FRUITLAND, FLA. -- Seventy mostly middle-aged and older social justice activist members of Pax Christi Florida gathered here on a recent weekend at a Methodist retreat center to ask and answer the weekend theme: “How shall I live?”
Although at first it can seem a bit incongruous, Catholic activists now punctuate this otherwise sedate region of north central Florida, an area where rolling hills pasture farm animals.
Those attending the Pax Christi gathering offered a variety of responses to the theme’s question, advocating causes ranging from an independent Palestinian state to assisting developmentally challenged adults and children.
As peacemakers face a seemingly overwhelming number of issues, “inertia is killing us,” said Debra Susie, executive director of Florida Impact, which addresses the problem of hunger.
St. Thomas University speaker Mary Carter Waren noted that the essential need for Pax Christi is to make peacemaking relevant to younger people. She urged refinement of the organization’s priorities. “When you try to be everything you end up being nothing,” she said. She noted how serious social justice is, but cautioned those present to “seek deep joy,” adding, “Sometimes Pax Christi can be so down.”
St. Augustine Pax Christi member Mary Zamora helped shape the organization’s collaborative and ecumenical mission statement, stressing the ideal of Christian nonviolence. “Peace is central to Pax Christi, but there is no peace without justice,” Zamora said. The vision has broadened to include “listening to Earth,” creating a culture of peace, and migrant farm worker issues, she said.
In this part of the state, voters cast consistently conservative ballots, perhaps explaining how pockets of socially engaged activists manage to go largely undetected.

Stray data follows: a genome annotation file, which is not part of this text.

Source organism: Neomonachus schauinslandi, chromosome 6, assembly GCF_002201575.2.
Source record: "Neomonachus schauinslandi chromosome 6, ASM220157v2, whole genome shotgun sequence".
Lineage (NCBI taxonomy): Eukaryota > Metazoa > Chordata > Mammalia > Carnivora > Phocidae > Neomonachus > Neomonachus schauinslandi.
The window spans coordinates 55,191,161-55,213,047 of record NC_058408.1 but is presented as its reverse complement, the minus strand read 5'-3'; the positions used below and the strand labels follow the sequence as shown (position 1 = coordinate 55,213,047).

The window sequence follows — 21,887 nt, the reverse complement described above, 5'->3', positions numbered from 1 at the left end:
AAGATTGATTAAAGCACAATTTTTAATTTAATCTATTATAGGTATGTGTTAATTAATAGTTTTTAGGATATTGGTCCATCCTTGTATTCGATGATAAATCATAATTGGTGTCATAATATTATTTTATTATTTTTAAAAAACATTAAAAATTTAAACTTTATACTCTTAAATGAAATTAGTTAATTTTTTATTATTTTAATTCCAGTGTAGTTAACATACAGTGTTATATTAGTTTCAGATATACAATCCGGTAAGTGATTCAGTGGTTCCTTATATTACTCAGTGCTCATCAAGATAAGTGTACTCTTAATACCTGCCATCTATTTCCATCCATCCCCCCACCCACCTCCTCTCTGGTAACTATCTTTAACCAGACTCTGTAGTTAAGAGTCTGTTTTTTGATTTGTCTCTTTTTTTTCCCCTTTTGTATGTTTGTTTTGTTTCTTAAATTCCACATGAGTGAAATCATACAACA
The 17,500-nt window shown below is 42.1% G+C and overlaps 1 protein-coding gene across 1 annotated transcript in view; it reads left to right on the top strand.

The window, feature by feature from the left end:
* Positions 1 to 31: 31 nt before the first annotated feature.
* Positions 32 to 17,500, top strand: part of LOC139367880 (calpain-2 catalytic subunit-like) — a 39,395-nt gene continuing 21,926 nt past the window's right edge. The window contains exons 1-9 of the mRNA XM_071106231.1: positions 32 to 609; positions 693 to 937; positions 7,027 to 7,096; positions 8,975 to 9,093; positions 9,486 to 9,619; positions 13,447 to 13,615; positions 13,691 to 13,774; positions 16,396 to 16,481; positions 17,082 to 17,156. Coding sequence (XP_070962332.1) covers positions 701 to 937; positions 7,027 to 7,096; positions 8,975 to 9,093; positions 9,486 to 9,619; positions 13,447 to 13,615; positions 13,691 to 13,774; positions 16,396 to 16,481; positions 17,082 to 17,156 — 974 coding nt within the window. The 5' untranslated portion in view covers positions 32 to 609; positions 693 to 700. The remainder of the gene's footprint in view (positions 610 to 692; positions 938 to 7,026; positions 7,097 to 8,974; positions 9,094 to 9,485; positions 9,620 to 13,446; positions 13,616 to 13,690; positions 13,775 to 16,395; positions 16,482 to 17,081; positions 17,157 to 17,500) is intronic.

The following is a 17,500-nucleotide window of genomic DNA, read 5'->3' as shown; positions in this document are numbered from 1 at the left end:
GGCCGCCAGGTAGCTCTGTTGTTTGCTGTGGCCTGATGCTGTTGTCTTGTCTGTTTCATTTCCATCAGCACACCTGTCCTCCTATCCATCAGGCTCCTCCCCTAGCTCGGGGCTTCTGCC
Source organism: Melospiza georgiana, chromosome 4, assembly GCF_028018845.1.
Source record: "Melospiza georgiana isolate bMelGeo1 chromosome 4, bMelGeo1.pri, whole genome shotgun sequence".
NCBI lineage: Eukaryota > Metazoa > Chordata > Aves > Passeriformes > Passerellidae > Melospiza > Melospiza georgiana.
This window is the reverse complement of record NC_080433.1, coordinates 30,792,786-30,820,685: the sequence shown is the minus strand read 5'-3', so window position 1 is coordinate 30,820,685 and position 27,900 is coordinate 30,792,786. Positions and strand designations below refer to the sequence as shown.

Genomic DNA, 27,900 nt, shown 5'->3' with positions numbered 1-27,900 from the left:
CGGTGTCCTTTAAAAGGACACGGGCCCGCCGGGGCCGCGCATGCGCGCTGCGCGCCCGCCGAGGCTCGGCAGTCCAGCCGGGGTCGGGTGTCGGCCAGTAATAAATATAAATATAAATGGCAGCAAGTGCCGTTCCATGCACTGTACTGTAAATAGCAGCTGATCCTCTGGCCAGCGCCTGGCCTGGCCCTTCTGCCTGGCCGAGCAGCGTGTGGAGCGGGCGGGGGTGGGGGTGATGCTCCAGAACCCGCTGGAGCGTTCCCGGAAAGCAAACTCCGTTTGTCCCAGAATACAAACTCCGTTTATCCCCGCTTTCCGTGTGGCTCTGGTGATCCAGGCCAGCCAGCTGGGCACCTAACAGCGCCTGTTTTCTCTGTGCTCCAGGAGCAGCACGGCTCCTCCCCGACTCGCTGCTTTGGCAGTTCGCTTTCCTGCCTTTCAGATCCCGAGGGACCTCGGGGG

Not far to the north, the Gainesville Catholic Worker House, known as the “Blue House,” was established in 2000. Its original mission was to serve the elderly homeless, but projects now include the “Breakfast Brigade” in which volunteers meet at 4: 15 a.m. to bake bread, boil locally produced eggs and prepare fruit to feed day laborers.
A “Blue House Pants Project” enlists community volunteers to make trousers from donated fabric for men in need.
Why a Catholic Worker house in Gainesville, a university town with a pleasant downtown and small inner city? According to Johnny Zokovitch, who established the Blue House, rural Catholic Worker houses have existed since the 1970s.
“Part of our work is forming University of Florida students’ introduction and commitment to social justice by giving them a safe place to question,” he said. Most student volunteers hear of the house “by word of mouth.”
Not all in Gainesville are as welcoming of the homeless. The National Coalition of the Homeless ranked the city No. 5 in a list of the “meanest cities” in the nation. Wealthy business developers pressured the city to pass an ordinance to restrict feeding to 130 homeless each night. Any hungry after that would have to be turned away. Protest marches have yet to see the law overturned.
Thirty miles north of Gainesville, at a juncture of two county roads, is the wide open space of the Florida Coalition of Peace and Justice Teaching Farm, representing many social justice organizations in Florida. A lane into the farm is bordered by stately sentinels of century-old pecan trees. State coordinator and caretaker Bob Tancig is eager to converse about the raison d’être of the serene acreage.
In the mid-1990s, the coalition was given title to a plot of land. A multipurpose Peace and Justice building was constructed, and planning for use of the land began in earnest. In an envisioning process last year, the “gift of the land” was held to be primary. To that end, coalition members aimed to demonstrate a “culture of peace” by living in harmony with the earth. Plans now call for building a cluster of eight small, environmentally sensitive homes on the property.
One home site has been spoken for, with groundbreaking anticipated this fall. Tancig is hoping the project will attract younger people who buy into the Eco Village vision, as most coalition members are products of the political movements of the 1970s.
“We want them to know peace activists are not as ‘fringe’ as mainstream media portray them,” he said. In the meantime, he is spreading the word by offering local produce from the farm, offering hospitality to visitors, and urging all he encounters to “eat local, buy local and support the local community,” wherever local may be.
Judy Gross writes from Tallahassee, Fla.